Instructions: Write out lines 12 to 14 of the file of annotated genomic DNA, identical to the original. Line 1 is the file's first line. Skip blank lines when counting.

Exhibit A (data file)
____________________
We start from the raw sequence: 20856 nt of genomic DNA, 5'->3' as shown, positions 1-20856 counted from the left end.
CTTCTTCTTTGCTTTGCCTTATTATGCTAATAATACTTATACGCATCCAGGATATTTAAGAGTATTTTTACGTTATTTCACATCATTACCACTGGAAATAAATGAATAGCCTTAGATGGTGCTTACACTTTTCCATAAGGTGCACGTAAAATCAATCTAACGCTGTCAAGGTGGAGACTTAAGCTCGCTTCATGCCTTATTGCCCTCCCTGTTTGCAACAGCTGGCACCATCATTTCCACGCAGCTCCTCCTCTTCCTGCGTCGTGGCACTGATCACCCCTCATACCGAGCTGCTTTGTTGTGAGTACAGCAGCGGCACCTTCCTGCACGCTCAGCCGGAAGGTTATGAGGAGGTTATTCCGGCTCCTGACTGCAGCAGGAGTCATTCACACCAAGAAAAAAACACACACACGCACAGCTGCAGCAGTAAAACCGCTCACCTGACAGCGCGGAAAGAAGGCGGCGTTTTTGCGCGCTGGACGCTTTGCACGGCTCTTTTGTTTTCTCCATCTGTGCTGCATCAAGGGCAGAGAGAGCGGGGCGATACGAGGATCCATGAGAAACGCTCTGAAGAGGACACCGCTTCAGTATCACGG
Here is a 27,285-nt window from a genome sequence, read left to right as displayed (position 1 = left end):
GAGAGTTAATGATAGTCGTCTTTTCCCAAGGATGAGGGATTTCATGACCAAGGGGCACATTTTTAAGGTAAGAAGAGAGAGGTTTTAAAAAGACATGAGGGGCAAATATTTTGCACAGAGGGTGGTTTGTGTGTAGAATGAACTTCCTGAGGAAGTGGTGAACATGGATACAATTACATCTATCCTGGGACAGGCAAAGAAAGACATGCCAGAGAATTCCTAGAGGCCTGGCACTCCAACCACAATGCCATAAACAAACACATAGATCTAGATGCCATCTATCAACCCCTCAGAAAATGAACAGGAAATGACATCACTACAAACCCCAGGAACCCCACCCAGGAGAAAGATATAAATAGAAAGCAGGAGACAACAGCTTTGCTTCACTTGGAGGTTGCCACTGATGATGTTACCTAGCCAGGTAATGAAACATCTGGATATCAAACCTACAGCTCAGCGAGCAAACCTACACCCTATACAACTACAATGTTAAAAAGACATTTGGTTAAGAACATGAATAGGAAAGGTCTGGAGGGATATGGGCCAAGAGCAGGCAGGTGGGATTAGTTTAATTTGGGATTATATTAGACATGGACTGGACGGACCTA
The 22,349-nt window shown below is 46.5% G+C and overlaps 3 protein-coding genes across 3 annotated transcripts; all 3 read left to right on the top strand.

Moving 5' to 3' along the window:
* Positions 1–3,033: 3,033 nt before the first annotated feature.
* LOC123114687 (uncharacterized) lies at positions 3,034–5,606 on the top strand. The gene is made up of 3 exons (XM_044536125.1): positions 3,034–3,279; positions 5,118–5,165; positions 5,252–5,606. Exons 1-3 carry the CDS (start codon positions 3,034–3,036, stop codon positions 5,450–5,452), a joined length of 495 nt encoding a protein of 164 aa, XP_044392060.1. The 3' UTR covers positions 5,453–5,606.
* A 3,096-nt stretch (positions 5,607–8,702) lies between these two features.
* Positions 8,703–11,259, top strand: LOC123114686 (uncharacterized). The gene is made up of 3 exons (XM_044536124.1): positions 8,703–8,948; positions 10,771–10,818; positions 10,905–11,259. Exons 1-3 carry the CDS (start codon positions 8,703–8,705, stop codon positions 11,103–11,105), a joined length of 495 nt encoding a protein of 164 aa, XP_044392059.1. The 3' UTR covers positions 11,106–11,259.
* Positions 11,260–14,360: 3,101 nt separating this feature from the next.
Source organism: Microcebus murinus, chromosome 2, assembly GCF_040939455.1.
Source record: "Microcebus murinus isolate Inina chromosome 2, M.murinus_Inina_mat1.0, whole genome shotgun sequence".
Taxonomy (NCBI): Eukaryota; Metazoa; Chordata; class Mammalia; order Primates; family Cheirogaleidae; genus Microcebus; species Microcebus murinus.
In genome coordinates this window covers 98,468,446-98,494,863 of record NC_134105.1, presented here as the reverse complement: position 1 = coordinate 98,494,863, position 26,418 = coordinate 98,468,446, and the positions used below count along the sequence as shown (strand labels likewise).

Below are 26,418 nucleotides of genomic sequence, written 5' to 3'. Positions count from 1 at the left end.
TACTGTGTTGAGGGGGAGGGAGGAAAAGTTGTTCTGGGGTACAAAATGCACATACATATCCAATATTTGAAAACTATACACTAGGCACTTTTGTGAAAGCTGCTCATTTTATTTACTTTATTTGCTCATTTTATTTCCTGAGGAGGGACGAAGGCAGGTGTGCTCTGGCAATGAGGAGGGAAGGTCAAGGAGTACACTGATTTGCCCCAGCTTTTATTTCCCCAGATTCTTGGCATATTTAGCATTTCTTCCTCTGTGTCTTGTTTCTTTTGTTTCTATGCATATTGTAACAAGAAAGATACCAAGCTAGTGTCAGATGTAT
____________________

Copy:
Source organism: Microcebus murinus, chromosome 2, assembly GCF_040939455.1.
Source record: "Microcebus murinus isolate Inina chromosome 2, M.murinus_Inina_mat1.0, whole genome shotgun sequence".
Taxonomy (NCBI): Eukaryota; Metazoa; Chordata; class Mammalia; order Primates; family Cheirogaleidae; genus Microcebus; species Microcebus murinus.